Top 5 Best Practices for Cloud-to-Cloud Backup

January 14, 2019

Any forward-thinking business understands that you either back up your SaaS-based data or risk losing employees, partners, and customers.

In todays data driven enterprise, the words ‘data loss’ sends shivers down the spine of decision makers, and hearing them typically kindles images of client outrage, work stoppages and PR nightmares. Software-as-a-Service (SaaS) cloud solutions have become popular elements of a solid business technology strategy. SaaS adoption has sky rocketed across several industry verticals. This soaring growth in SaaS usage generates a corresponding increase in the movement of data from on-premises to the cloud. Your clients count on you to protect their data as you deliver trustworthy services; however, organizations aren’t investing enough in protecting SaaS-based data.

Though most IT teams design a secure on premise infrastructure, it is common for some to presume that the role of backing up their SaaS application data falls entirely on the cloud provider. While most vendors do their best to offer security via backups, there are still additional things that can be done to improve the security of data backups. On top of that, the service providers may not share the same commitment to the backups since they are not invested in the welfare of your business. Any forward thinking business understands that you either back up your SaaS-based data or risk loosing employees, partners, and customers.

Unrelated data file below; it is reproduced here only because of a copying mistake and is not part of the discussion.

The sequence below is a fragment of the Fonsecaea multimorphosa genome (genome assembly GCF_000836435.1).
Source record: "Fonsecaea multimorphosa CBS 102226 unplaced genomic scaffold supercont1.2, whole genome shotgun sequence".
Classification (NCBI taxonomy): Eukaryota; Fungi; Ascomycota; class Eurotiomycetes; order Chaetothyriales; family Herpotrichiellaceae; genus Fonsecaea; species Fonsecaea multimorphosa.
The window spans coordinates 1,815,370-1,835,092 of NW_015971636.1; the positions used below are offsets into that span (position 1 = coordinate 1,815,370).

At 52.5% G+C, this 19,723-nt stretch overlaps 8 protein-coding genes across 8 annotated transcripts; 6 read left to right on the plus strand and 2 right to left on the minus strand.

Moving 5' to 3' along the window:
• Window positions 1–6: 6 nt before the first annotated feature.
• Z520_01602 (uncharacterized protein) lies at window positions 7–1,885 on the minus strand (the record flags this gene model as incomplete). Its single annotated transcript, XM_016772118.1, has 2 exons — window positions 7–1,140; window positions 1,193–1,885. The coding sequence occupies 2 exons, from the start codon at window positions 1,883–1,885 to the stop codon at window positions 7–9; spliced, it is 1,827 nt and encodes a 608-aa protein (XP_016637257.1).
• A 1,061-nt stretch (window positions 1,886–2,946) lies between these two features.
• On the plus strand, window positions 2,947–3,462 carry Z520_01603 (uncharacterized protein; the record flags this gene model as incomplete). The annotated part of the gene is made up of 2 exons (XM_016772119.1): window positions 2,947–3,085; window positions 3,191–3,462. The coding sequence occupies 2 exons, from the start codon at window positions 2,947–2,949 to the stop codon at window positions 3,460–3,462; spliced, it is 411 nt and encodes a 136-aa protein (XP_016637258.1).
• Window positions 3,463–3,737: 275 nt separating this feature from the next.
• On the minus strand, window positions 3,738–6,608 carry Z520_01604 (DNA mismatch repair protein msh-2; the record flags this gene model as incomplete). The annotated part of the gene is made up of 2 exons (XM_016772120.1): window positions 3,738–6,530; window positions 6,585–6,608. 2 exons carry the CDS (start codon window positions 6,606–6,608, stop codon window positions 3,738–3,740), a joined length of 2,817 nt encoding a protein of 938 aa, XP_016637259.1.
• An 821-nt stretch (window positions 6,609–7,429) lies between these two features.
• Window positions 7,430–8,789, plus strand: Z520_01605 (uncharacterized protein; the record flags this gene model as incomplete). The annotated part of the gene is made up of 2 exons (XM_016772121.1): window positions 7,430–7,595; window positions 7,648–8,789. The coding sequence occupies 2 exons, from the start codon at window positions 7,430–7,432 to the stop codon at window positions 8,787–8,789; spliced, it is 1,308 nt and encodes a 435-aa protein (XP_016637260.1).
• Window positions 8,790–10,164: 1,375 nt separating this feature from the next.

I. Frequently Backup Your SaaS Backup

It has often been said that the most ideal way to make sure your data is secured is to have three copies of the data – the original, an on-site backup and an off-site backup. Given the proliferation of SaaS, it’s safe to say that on-premises data has been moved to the cloud, it, therefore, makes sense to have a backup of your cloud data. Backups are the final line of defense when recovering from the ruinous loss of invaluable data. Cloud-to-cloud backup allows you to leverage the benefits of the cloud while maintaining a copy of your SaaS data in a disparate, secure cloud structure that guarantees the integrity of data in the event something happens to the original cloud server.

Most cloud vendors have exceptional standards for security and redundancy. But it’s always a good idea to have a copy of your data on another cloud structure to ensure security and availability. Enterprises have to be ready to answer to strict compliance standards related to data management and in the cloud. A trusted SaaS backup provider adheres to strict security standards that you are unlikely to be capable of recreating or maintaining on your own.

II. Educate and Empower Employees